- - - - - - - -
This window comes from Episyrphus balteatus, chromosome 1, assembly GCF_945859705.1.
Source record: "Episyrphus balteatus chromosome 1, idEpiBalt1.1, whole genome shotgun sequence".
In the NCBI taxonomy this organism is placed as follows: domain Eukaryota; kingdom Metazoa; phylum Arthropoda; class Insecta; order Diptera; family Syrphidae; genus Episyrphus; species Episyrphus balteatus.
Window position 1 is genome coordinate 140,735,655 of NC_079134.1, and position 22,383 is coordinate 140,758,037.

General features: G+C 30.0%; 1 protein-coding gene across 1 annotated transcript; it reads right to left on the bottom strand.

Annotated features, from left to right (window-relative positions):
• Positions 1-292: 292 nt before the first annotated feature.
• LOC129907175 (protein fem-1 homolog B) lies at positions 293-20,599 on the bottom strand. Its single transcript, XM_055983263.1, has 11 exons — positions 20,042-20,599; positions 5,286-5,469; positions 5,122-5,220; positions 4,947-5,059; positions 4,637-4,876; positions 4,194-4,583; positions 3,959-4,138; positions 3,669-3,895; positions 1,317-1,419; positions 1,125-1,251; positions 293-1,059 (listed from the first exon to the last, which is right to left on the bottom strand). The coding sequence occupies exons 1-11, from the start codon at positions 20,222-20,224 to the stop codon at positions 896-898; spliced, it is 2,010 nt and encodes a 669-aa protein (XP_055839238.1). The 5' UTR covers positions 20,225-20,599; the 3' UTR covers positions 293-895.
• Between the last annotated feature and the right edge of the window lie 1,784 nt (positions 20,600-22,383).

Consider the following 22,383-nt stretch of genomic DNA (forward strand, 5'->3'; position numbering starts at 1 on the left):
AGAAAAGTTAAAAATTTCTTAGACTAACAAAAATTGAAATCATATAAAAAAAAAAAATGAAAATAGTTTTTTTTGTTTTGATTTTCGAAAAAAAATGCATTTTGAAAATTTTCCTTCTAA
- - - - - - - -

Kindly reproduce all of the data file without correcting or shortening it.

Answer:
This window comes from Episyrphus balteatus, chromosome 1, assembly GCF_945859705.1.
Source record: "Episyrphus balteatus chromosome 1, idEpiBalt1.1, whole genome shotgun sequence".
In the NCBI taxonomy this organism is placed as follows: domain Eukaryota; kingdom Metazoa; phylum Arthropoda; class Insecta; order Diptera; family Syrphidae; genus Episyrphus; species Episyrphus balteatus.
Window position 1 is genome coordinate 140,735,655 of NC_079134.1, and position 22,383 is coordinate 140,758,037.

General features: G+C 30.0%; 1 protein-coding gene across 1 annotated transcript; it reads right to left on the bottom strand.

Annotated features, from left to right (window-relative positions):
• Positions 1-292: 292 nt before the first annotated feature.
• LOC129907175 (protein fem-1 homolog B) lies at positions 293-20,599 on the bottom strand. Its single transcript, XM_055983263.1, has 11 exons — positions 20,042-20,599; positions 5,286-5,469; positions 5,122-5,220; positions 4,947-5,059; positions 4,637-4,876; positions 4,194-4,583; positions 3,959-4,138; positions 3,669-3,895; positions 1,317-1,419; positions 1,125-1,251; positions 293-1,059 (listed from the first exon to the last, which is right to left on the bottom strand). The coding sequence occupies exons 1-11, from the start codon at positions 20,222-20,224 to the stop codon at positions 896-898; spliced, it is 2,010 nt and encodes a 669-aa protein (XP_055839238.1). The 5' UTR covers positions 20,225-20,599; the 3' UTR covers positions 293-895.
• Between the last annotated feature and the right edge of the window lie 1,784 nt (positions 20,600-22,383).

Consider the following 22,383-nt stretch of genomic DNA (forward strand, 5'->3'; position numbering starts at 1 on the left):
AGAAAAGTTAAAAATTTCTTAGACTAACAAAAATTGAAATCATATAAAAAAAAAAAATGAAAATAGTTTTTTTTGTTTTGATTTTCGAAAAAAAATGCATTTTGAAAATTTTCCTTCTAA